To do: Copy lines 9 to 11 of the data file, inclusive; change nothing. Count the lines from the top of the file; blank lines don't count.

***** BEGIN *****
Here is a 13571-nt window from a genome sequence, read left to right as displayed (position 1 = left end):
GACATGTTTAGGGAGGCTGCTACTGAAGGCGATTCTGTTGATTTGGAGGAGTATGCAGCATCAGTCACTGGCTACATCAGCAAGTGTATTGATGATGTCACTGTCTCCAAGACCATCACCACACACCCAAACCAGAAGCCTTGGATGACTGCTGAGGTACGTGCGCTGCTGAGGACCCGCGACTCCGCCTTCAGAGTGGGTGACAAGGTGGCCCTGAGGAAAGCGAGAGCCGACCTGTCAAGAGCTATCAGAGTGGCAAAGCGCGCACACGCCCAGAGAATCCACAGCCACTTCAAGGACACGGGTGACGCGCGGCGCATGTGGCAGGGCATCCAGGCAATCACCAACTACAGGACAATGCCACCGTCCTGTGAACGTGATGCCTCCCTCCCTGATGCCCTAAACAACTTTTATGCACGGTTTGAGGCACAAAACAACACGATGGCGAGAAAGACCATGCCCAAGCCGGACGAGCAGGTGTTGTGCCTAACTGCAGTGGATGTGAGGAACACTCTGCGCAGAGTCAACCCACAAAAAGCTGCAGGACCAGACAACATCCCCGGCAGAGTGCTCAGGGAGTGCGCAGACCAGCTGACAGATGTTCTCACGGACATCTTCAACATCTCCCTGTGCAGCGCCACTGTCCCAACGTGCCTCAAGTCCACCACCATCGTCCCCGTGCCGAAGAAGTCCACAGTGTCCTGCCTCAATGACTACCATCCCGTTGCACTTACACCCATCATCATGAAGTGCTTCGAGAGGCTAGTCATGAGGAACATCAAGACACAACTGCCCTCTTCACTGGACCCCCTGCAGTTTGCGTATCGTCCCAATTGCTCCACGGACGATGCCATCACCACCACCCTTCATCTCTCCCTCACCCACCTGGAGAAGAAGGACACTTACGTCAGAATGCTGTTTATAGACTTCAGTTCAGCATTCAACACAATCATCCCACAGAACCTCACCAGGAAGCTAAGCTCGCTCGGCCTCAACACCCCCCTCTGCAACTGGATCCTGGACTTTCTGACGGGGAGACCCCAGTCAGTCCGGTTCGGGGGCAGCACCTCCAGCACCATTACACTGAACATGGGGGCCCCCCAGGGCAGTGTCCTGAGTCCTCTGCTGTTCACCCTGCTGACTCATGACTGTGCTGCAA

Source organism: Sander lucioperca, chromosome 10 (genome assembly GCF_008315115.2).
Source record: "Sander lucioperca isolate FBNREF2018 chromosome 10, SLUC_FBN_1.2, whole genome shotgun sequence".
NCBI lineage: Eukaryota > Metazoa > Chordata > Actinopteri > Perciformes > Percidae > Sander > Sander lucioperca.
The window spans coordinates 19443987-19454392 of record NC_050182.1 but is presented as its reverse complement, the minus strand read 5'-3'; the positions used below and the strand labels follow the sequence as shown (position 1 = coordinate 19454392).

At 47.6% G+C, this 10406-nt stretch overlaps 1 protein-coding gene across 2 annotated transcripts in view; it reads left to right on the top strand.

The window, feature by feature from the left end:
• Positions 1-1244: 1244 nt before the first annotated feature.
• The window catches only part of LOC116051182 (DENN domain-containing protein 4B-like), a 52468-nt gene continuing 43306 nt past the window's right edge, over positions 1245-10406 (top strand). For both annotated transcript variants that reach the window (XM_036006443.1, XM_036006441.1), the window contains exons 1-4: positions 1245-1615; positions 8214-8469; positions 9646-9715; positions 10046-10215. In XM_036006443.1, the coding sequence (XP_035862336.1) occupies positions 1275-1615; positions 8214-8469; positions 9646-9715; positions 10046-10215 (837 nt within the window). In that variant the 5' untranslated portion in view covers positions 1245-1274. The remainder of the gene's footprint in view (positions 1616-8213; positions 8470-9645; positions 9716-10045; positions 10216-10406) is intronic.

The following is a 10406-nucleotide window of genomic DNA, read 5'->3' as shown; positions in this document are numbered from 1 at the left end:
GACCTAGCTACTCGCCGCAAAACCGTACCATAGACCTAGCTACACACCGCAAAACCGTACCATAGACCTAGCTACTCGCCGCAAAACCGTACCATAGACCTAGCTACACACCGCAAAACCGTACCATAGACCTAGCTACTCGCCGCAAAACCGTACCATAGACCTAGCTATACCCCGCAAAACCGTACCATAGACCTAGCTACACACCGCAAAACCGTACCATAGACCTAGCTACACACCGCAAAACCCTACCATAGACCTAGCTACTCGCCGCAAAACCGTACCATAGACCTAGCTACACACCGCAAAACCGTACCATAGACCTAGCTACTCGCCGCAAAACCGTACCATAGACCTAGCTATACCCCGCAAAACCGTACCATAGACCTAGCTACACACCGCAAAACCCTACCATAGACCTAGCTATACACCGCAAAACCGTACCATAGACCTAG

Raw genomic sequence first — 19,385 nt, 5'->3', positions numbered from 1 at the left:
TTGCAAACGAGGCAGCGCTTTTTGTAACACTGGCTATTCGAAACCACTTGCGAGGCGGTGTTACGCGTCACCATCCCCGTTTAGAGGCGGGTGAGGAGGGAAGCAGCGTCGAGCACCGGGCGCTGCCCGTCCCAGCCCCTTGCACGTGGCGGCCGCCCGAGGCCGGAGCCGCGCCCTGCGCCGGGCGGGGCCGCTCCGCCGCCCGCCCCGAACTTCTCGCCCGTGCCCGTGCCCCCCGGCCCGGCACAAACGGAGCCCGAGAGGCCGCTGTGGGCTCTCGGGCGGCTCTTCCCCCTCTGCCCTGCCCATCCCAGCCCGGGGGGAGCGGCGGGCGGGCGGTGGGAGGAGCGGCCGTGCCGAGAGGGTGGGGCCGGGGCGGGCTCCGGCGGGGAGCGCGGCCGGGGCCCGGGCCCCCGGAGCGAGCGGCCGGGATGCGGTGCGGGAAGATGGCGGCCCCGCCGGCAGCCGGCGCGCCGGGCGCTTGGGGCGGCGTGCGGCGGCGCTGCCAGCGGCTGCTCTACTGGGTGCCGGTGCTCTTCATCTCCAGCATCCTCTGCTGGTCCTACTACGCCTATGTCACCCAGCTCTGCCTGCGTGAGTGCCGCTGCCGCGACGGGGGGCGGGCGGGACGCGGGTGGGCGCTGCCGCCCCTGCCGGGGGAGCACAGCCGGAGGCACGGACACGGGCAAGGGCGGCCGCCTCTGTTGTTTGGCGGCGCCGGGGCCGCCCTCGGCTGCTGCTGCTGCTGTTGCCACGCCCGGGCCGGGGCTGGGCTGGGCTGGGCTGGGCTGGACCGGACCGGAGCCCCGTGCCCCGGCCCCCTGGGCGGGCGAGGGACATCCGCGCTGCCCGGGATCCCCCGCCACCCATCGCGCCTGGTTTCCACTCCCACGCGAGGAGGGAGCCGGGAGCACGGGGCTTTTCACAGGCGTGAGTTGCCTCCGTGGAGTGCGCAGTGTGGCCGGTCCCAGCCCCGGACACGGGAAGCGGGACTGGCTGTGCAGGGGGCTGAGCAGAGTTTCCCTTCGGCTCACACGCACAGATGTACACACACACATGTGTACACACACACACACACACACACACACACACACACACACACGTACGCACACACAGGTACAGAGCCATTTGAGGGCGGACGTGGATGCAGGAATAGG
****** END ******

• Positions 1-1244: 1244 nt before the first annotated feature.
• The window catches only part of LOC116051182 (DENN domain-containing protein 4B-like), a 52468-nt gene continuing 43306 nt past the window's right edge, over positions 1245-10406 (top strand). For both annotated transcript variants that reach the window (XM_036006443.1, XM_036006441.1), the window contains exons 1-4: positions 1245-1615; positions 8214-8469; positions 9646-9715; positions 10046-10215. In XM_036006443.1, the coding sequence (XP_035862336.1) occupies positions 1275-1615; positions 8214-8469; positions 9646-9715; positions 10046-10215 (837 nt within the window). In that variant the 5' untranslated portion in view covers positions 1245-1274. The remainder of the gene's footprint in view (positions 1616-8213; positions 8470-9645; positions 9716-10045; positions 10216-10406) is intronic.

The following is a 10406-nucleotide window of genomic DNA, read 5'->3' as shown; positions in this document are numbered from 1 at the left end: